Identified, generally, at the time we’re talking here as Maurice, he seems actually to have been born Morris— so maybe we’ll just go with Moe, the diminutive he’d go by later in life. One of the first Jewish players to skate in the NHL, he was about to turn 20 in December of 1925, a son of Waterbury, Connecticut, who’d attended high school in the Boston suburb of Somerville, played goal for the hockey team, the Highlanders. He’d worn the pads, too, during the 1924-25 season for the Boston Athletic Association, backing up Frenchy Lacroix, who’d later find himself stepping into the Montreal Canadiens net vacated by Georges Vézina.
NHL teams mostly carried just a single goaltender in those years, of course, though spares and back-ups did start to become more common toward the end of the decade. Wilf Cude would eventually be designated league back-up, available to any team that needed an emergency replacement, but that was still several years in the future, and wouldn’t really have helped in the Boston Arena this night in any case. Whether Roberts was on hand at the rink on Tuesday, December 8, or had to be summoned in a hurry — I don’t know. He seems to have been unaffiliated at this point — one contemporary account styles him as the Boston A.A.’s former “substitute and inactive goalie.”
Either way, the NHL’s two newest teams were playing that night, early on in their second campaign. With the score tied 2-2 in the second period, Maroons’ winger Babe Siebert collided with the Bruins’ goaltender, Charlie Stewart, who was also a dentist and so, inevitably, nicknamed Doc. Here’s the Boston Globe’s view of the matter:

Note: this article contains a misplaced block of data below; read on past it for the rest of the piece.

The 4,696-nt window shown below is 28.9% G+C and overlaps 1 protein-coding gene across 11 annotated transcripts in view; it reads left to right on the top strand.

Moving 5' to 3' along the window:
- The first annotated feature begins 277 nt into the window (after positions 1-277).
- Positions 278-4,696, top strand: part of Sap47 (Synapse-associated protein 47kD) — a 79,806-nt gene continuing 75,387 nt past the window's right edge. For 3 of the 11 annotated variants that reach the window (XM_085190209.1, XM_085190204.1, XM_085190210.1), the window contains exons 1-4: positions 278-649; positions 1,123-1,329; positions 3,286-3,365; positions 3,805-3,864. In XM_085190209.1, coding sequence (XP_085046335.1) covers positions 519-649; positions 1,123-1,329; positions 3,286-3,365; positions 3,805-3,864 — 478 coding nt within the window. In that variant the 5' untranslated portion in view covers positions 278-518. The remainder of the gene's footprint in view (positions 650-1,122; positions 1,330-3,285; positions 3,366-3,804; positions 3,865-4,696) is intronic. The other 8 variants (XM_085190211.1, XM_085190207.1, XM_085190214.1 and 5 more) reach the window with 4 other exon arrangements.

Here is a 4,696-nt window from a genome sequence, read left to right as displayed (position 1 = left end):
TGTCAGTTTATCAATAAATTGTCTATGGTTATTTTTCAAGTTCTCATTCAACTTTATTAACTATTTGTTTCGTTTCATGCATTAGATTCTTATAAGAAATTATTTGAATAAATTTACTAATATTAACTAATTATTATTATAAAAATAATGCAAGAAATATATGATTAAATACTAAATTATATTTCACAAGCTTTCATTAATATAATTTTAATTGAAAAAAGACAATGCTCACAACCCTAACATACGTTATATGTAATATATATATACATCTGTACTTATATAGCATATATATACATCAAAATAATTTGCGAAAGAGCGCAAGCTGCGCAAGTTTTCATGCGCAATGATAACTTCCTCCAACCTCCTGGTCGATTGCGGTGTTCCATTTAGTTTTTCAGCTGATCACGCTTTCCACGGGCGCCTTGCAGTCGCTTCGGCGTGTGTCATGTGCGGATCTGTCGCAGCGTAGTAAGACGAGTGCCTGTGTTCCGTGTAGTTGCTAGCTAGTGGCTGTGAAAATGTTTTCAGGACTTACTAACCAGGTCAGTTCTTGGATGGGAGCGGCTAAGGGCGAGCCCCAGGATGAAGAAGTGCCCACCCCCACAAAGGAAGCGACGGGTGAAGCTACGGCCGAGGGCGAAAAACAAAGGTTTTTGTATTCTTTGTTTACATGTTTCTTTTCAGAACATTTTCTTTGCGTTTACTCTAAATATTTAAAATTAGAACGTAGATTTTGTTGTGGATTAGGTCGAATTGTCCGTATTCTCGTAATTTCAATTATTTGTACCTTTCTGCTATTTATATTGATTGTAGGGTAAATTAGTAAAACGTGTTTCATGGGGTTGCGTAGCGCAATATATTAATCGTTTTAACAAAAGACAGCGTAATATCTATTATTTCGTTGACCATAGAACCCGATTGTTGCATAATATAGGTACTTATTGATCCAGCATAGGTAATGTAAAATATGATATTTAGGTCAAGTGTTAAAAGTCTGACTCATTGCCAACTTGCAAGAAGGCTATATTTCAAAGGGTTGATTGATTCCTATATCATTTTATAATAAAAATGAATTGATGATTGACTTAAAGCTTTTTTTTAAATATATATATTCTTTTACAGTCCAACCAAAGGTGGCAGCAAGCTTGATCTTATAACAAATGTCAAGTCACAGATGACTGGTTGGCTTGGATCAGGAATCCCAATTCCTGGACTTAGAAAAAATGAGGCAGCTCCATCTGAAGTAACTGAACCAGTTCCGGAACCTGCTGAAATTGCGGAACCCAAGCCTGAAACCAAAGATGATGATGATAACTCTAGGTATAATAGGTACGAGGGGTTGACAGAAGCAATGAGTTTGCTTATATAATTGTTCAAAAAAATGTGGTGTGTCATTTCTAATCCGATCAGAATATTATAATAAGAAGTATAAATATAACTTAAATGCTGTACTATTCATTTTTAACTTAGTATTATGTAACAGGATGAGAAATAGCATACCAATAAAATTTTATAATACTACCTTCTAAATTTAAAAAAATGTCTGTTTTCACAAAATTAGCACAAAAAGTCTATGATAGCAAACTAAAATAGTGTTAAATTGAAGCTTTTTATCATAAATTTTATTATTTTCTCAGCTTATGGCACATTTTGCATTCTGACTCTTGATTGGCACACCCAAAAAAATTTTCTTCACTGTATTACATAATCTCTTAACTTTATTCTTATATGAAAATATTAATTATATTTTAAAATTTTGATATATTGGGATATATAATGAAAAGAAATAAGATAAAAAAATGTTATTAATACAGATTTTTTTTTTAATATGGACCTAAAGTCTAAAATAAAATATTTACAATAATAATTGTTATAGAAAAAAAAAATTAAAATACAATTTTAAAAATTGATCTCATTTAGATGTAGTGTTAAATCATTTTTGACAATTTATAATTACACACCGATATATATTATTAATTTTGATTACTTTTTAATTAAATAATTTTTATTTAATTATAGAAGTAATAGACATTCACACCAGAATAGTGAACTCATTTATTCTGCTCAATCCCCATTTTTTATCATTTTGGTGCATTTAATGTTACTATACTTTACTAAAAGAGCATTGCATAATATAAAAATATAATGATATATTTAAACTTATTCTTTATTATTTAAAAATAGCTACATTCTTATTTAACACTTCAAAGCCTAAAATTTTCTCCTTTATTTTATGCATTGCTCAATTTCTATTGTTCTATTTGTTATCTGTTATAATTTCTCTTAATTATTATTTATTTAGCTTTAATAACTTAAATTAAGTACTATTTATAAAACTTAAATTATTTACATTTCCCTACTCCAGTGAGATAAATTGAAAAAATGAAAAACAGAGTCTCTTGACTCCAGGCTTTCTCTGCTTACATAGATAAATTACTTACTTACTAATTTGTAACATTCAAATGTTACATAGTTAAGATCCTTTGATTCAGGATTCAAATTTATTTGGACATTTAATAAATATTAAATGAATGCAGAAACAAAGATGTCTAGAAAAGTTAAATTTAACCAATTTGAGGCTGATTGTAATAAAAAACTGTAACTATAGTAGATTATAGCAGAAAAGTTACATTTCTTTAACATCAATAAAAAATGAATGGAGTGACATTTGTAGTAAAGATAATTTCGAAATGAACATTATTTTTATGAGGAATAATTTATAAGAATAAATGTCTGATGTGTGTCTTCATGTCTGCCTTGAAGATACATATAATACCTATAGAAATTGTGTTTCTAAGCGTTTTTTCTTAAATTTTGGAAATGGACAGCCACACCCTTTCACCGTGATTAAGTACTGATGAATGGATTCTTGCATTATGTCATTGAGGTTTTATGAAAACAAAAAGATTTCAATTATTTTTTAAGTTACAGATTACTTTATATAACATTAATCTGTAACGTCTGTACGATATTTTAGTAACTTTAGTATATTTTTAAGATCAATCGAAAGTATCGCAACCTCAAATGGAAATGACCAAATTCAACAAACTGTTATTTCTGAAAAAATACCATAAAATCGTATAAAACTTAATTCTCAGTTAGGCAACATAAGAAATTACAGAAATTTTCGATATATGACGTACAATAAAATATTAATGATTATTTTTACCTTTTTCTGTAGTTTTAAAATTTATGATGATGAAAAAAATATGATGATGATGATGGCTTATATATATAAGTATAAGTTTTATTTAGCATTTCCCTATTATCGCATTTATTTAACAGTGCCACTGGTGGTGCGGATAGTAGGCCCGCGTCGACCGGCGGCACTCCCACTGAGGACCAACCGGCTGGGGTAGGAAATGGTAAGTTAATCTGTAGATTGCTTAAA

Dr. Stewart in stopping a shot by Seibert [sic], was bumped by the latter as he raced in for the rebound. The two players went down in a pile. Dr. Stewart was unable to get up. After a long delay it was discovered that he had been so badly injured he would be out for the rest of the game and possibly for some time. Young Roberts was found and did yeoman work.
Montreal’s Gazette diagnosed Stewart’s trouble: “Doc Stewart was led off the ice with his left leg hanging limp. Later it became known that he had a bad cut, requiring several stitches ….”
Roberts got “a big hand” as he warmed up, the Gazette reported, “with all the Bruins firing testing shots at him.” The first hostile shot he faced was a long one from the stick of Maroons’ centre Reg Noble, and the stop “met with loud acclaim.”